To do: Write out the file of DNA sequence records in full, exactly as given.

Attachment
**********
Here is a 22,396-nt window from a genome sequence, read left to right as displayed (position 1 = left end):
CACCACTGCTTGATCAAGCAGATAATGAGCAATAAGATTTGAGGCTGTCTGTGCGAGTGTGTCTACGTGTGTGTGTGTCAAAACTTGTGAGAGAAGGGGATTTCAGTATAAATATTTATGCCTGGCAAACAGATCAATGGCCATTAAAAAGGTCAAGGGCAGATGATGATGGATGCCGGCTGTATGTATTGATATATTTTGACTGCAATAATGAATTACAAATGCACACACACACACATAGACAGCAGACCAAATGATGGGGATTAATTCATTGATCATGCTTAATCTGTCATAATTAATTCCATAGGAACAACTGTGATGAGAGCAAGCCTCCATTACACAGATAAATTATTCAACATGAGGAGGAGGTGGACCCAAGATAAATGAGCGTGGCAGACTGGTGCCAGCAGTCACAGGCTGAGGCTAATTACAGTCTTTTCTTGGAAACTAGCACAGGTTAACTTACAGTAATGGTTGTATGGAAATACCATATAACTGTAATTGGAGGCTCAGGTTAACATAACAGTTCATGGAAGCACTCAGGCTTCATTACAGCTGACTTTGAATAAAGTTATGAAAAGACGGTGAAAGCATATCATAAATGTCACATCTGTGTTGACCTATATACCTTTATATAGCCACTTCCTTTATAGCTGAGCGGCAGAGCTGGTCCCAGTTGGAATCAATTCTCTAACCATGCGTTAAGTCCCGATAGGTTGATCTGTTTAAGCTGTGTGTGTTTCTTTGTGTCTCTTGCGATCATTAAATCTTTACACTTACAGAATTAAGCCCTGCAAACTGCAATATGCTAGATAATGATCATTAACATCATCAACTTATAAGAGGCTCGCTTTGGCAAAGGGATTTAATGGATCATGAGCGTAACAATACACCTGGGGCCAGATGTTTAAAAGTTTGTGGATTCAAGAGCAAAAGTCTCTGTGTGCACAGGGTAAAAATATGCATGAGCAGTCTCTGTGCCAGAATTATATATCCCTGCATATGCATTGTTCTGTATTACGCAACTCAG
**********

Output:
Here is a 22,396-nt window from a genome sequence, read left to right as displayed (position 1 = left end):
CACCACTGCTTGATCAAGCAGATAATGAGCAATAAGATTTGAGGCTGTCTGTGCGAGTGTGTCTACGTGTGTGTGTGTCAAAACTTGTGAGAGAAGGGGATTTCAGTATAAATATTTATGCCTGGCAAACAGATCAATGGCCATTAAAAAGGTCAAGGGCAGATGATGATGGATGCCGGCTGTATGTATTGATATATTTTGACTGCAATAATGAATTACAAATGCACACACACACACATAGACAGCAGACCAAATGATGGGGATTAATTCATTGATCATGCTTAATCTGTCATAATTAATTCCATAGGAACAACTGTGATGAGAGCAAGCCTCCATTACACAGATAAATTATTCAACATGAGGAGGAGGTGGACCCAAGATAAATGAGCGTGGCAGACTGGTGCCAGCAGTCACAGGCTGAGGCTAATTACAGTCTTTTCTTGGAAACTAGCACAGGTTAACTTACAGTAATGGTTGTATGGAAATACCATATAACTGTAATTGGAGGCTCAGGTTAACATAACAGTTCATGGAAGCACTCAGGCTTCATTACAGCTGACTTTGAATAAAGTTATGAAAAGACGGTGAAAGCATATCATAAATGTCACATCTGTGTTGACCTATATACCTTTATATAGCCACTTCCTTTATAGCTGAGCGGCAGAGCTGGTCCCAGTTGGAATCAATTCTCTAACCATGCGTTAAGTCCCGATAGGTTGATCTGTTTAAGCTGTGTGTGTTTCTTTGTGTCTCTTGCGATCATTAAATCTTTACACTTACAGAATTAAGCCCTGCAAACTGCAATATGCTAGATAATGATCATTAACATCATCAACTTATAAGAGGCTCGCTTTGGCAAAGGGATTTAATGGATCATGAGCGTAACAATACACCTGGGGCCAGATGTTTAAAAGTTTGTGGATTCAAGAGCAAAAGTCTCTGTGTGCACAGGGTAAAAATATGCATGAGCAGTCTCTGTGCCAGAATTATATATCCCTGCATATGCATTGTTCTGTATTACGCAACTCAG